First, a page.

The other night, Ely and I enthusiastically exchanged some presentations re our latest artistic endeavors; he brought me to his office and showed me some new stuff re his upcoming movie project (the details cannot be disclosed yet, but it will all be revealed in the proper time, don’t worry - the solid fans know about it - you can check out his FB page for more details, it’s very fun and exciting, actually), and after that I asked him to check out and listen to some of the new mixes + master tracks of my soon-to-be-released album/new record.
I must say that it was definitely one of the most happiest and most fulfilling experiences I’ve ever had in my life as an artist and a musician.
This is actually my 2nd time that an Eraserhead listened to some of my new songs (the other one, was Marcus Adoro, wherein I made him listen to my 1st EP, “Middle Class Sensibilities”, way back in 2009). That was awesome, too; Makoy was very encouraging, fun, and helpful. He had so much insight on how to make a song and a particular riff sound right and feel like.
This time around, it was Ely, in his house, inside his magical office where ideas and dreams come to life.
Man, I tell you, it was really fun, inasmuch as it was also quite surreal. Imagine: one of my musical heroes, being patient and kind enough to sit through some of my songs, and actually finish every single one of them. That was very kind of him, really. He would completely get what I was trying to do in a particular part, and we would laugh at some of the lines in some of the songs. Actually, the stuff he showed me re his upcoming movie was really awesome, too; the music was really dope, man. Dopest of dope, man. This man never fails to surprise me. He’s a genius! I couldn’t believe he could pull off something like that. And, I mean, why should I wonder, anyway? He is who he is: a Living Legend. Hehe. Anyway, it had bits and pieces that I really liked and dig. Some of them rooting back to the golden age of rock n’ roll plus some movie references. It can’t be helped, man; the guy loves the movies a lot, just as much as I do and some of my movie geek friends. There were moments wherein I’d go, “Aha! I know where you nicked that little bit - that is so cool, you made it into this whole new thing!” And we would have a little laugh. The attitude towards it is very punk rock. He also knew in which parts of my songs I nicked from one of my influences, and we would both laugh and agree with it. I guess it’s in the folk-rock tradition, see, it goes way back; you trace down what music your heroes turned themselves on to, and then you’d go through their influences, too. And then, eventually, as you bask yourself into these wonderful pieces of music, you then try to incorporate them in your work and then completely re-arrange, re-create, get energy from, and totally bend it into a new form and make it your very own. It’s just like what Elvis, The Beatles, Led Zeppelin, Eric Clapton, BB King, and Bob Dylan did. And while doing this, they all tried to look forward and innovate their craft. As one author had put it aptly, “All art is love and theft”. And to me, in many ways, I find that a good thing. A very good thing. Especially when it’s done right. And to add something original and very foreign to its basic elements, the better. Anyway, as I was saying, we would kind of dissect the subtext and context of each of our works. And it was - for me, at most - very educational, creatively nurturing and artistically reaffirming.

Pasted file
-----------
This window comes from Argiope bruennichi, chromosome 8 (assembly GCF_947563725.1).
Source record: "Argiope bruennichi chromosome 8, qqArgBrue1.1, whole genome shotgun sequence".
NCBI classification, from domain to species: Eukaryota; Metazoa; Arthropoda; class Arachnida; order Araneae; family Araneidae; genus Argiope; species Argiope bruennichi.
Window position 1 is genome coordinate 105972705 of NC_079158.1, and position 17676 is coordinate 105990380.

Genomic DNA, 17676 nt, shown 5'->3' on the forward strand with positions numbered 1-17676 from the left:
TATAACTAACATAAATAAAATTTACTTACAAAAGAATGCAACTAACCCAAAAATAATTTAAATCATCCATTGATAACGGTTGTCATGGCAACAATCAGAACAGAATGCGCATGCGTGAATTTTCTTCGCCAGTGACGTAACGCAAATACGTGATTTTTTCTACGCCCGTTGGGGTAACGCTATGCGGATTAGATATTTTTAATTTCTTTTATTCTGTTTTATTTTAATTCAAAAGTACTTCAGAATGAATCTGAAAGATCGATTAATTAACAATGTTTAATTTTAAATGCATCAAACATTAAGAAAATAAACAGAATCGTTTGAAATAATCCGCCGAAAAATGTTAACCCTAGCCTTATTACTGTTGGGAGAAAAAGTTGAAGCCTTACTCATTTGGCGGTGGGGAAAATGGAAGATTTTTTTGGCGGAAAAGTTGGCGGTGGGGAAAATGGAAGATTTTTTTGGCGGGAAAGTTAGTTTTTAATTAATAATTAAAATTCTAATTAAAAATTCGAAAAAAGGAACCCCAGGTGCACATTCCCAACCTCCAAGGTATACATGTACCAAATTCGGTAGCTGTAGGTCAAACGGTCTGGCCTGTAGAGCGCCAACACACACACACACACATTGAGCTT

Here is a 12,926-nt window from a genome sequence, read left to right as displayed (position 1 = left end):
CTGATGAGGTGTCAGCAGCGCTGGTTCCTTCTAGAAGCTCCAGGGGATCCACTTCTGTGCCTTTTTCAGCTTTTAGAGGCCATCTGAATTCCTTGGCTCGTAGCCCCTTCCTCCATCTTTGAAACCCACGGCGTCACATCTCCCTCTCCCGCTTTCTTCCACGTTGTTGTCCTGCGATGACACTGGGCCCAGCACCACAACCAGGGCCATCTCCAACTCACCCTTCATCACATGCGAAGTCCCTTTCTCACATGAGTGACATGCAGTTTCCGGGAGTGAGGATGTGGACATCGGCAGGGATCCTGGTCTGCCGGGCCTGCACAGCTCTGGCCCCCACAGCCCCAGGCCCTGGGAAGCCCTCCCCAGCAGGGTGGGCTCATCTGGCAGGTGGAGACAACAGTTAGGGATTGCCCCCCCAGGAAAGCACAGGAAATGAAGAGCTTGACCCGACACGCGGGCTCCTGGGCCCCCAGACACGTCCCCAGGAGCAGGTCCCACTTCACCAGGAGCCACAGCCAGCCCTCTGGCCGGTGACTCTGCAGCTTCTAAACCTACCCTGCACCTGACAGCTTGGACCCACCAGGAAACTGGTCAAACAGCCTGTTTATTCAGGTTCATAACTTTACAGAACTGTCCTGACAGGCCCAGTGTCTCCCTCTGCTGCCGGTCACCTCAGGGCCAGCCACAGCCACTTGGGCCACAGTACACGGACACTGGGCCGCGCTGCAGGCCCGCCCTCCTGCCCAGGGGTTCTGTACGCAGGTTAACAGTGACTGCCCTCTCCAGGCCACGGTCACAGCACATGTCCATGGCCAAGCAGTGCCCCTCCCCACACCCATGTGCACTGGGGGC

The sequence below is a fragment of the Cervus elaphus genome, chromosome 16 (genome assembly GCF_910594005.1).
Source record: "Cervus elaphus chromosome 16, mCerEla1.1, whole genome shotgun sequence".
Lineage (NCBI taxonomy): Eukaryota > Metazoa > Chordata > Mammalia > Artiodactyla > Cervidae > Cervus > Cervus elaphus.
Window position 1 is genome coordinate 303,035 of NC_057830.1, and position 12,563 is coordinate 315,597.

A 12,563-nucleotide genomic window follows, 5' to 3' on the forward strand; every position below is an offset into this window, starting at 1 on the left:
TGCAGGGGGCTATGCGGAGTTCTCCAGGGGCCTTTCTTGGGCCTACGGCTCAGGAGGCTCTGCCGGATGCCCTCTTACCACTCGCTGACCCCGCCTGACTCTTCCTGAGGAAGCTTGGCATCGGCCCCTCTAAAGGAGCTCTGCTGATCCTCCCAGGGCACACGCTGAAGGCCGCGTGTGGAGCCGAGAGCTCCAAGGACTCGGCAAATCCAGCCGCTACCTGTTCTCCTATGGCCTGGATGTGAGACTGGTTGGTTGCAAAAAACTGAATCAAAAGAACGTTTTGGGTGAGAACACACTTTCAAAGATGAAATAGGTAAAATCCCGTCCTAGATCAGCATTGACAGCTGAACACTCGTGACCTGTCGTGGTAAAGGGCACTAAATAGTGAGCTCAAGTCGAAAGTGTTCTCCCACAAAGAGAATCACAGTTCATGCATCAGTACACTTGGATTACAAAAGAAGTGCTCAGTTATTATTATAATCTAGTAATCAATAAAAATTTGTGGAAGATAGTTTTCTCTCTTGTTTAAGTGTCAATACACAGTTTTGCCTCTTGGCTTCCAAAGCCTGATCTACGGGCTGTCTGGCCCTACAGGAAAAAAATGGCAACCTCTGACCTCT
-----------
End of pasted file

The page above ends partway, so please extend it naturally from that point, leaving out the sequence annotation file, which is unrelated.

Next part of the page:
In the end of that short yet productive meeting (or chit-chat, or discussion, if you will - name it the way you view it), Ely said that he really liked the songs that I made. And to me, that was very fulfilling for me to hear. From a man who knows how to create really good and original Filipino art (with a world class and global appeal), that really meant a lot to me. Or maybe, he was just being kind. Was he? Ahahahaha! I dunno, he pretty made it clear to me, though, that he really meant it. And for me, that pretty much did it for me; that was really very awesome, to hear something like that from him. I could imagine now very clearly how Jack White may have felt jamming with The Rolling Stones, or how Tom Petty or Bruce Springsteen would feel singing music with Bob Dylan, or on how John Mayer felt when he shared his songs to Eric Clapton, and on how any one from The Beatles felt as they were given a chance to jam with their greatest rock n’ roll heroes: Elvis, Carl Perkins, Chuck Berry, Little Richard, Roy Orbison. The Greatest of Greats, man. The list, is pretty much endless.
There’s no denying it. Just as Lennon got inspired by Elvis, or as Ely was somewhat inspired by The Beatles and Bowie, the same goes for me: as Ely was one of the main reasons why I wanted to rock out and pick up the guitar to play rock n’ roll. I mean, that’s the bottomline of it all, isn’t it? The Eraserheads even came first in my life, a few years early before I formally encountered The Beatles in my audio list. And the rest, for me, was history.
I do not have a picture of that moment, though, me and Ely sharing our art and music.
However, I was able to approximately render everything through a simple sketch that I made just a while ago. As far as I can reckon and remember, this is how (I think) we looked like while all of that was happening. Yup, that’s the story for now, folks. I just wanted to share it to you.
Believe in the Dream! Believe in Love! Believe in the Divine Call from within you. It’s all yours for the taking.
Go, and make it happen! ;)
Thank you, Lord! Blessings to all of you!
Peace Love Music & Respect!
Shine on, Universe! :) - MAYO, 5/17/2013